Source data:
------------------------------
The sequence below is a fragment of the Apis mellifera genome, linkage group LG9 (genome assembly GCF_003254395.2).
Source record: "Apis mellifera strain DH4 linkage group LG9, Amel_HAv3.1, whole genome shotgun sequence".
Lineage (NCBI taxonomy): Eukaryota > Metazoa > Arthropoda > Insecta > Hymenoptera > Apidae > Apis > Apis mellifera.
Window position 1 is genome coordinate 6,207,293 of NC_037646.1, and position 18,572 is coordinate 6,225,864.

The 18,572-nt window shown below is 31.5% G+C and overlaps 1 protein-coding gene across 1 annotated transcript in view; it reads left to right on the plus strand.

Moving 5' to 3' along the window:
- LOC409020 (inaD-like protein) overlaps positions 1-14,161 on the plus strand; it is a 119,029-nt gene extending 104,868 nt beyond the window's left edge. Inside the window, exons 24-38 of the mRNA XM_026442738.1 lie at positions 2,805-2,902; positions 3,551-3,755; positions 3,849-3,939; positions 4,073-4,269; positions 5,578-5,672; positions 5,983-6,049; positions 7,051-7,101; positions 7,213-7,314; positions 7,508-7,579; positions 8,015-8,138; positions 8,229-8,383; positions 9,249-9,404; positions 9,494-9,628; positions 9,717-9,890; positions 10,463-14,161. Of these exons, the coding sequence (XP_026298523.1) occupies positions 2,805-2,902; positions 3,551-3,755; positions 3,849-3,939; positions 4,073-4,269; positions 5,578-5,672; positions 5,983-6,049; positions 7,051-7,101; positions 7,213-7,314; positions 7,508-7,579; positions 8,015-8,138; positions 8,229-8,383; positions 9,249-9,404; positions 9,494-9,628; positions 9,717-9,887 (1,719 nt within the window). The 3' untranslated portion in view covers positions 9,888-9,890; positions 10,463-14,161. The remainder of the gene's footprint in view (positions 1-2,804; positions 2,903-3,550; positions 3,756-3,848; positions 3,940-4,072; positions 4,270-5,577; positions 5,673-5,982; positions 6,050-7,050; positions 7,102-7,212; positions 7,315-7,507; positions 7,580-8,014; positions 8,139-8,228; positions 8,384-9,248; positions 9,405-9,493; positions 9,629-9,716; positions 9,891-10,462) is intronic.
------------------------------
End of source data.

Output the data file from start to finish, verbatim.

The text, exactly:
The sequence below is a fragment of the Apis mellifera genome, linkage group LG9 (genome assembly GCF_003254395.2).
Source record: "Apis mellifera strain DH4 linkage group LG9, Amel_HAv3.1, whole genome shotgun sequence".
Lineage (NCBI taxonomy): Eukaryota > Metazoa > Arthropoda > Insecta > Hymenoptera > Apidae > Apis > Apis mellifera.
Window position 1 is genome coordinate 6,207,293 of NC_037646.1, and position 18,572 is coordinate 6,225,864.

The 18,572-nt window shown below is 31.5% G+C and overlaps 1 protein-coding gene across 1 annotated transcript in view; it reads left to right on the plus strand.

Moving 5' to 3' along the window:
- LOC409020 (inaD-like protein) overlaps positions 1-14,161 on the plus strand; it is a 119,029-nt gene extending 104,868 nt beyond the window's left edge. Inside the window, exons 24-38 of the mRNA XM_026442738.1 lie at positions 2,805-2,902; positions 3,551-3,755; positions 3,849-3,939; positions 4,073-4,269; positions 5,578-5,672; positions 5,983-6,049; positions 7,051-7,101; positions 7,213-7,314; positions 7,508-7,579; positions 8,015-8,138; positions 8,229-8,383; positions 9,249-9,404; positions 9,494-9,628; positions 9,717-9,890; positions 10,463-14,161. Of these exons, the coding sequence (XP_026298523.1) occupies positions 2,805-2,902; positions 3,551-3,755; positions 3,849-3,939; positions 4,073-4,269; positions 5,578-5,672; positions 5,983-6,049; positions 7,051-7,101; positions 7,213-7,314; positions 7,508-7,579; positions 8,015-8,138; positions 8,229-8,383; positions 9,249-9,404; positions 9,494-9,628; positions 9,717-9,887 (1,719 nt within the window). The 3' untranslated portion in view covers positions 9,888-9,890; positions 10,463-14,161. The remainder of the gene's footprint in view (positions 1-2,804; positions 2,903-3,550; positions 3,756-3,848; positions 3,940-4,072; positions 4,270-5,577; positions 5,673-5,982; positions 6,050-7,050; positions 7,102-7,212; positions 7,315-7,507; positions 7,580-8,014; positions 8,139-8,228; positions 8,384-9,248; positions 9,405-9,493; positions 9,629-9,716; positions 9,891-10,462) is intronic.